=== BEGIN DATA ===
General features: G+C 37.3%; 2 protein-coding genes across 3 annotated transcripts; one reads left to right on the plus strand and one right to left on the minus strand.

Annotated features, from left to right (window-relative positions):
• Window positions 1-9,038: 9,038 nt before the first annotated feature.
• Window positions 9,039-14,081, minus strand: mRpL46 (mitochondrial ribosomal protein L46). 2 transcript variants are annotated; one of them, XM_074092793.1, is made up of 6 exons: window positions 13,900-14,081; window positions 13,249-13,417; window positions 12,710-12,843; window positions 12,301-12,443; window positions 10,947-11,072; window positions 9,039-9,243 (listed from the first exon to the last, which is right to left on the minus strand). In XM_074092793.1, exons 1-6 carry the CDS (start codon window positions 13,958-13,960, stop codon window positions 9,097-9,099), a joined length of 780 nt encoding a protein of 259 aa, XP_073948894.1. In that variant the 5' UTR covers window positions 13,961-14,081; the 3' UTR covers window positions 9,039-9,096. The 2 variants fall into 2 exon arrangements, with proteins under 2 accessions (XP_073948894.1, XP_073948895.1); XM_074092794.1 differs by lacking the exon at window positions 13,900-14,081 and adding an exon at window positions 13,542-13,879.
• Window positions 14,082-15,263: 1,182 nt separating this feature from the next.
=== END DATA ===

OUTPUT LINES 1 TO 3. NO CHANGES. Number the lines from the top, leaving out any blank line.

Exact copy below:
General features: G+C 37.3%; 2 protein-coding genes across 3 annotated transcripts; one reads left to right on the plus strand and one right to left on the minus strand.

Annotated features, from left to right (window-relative positions):
• Window positions 1-9,038: 9,038 nt before the first annotated feature.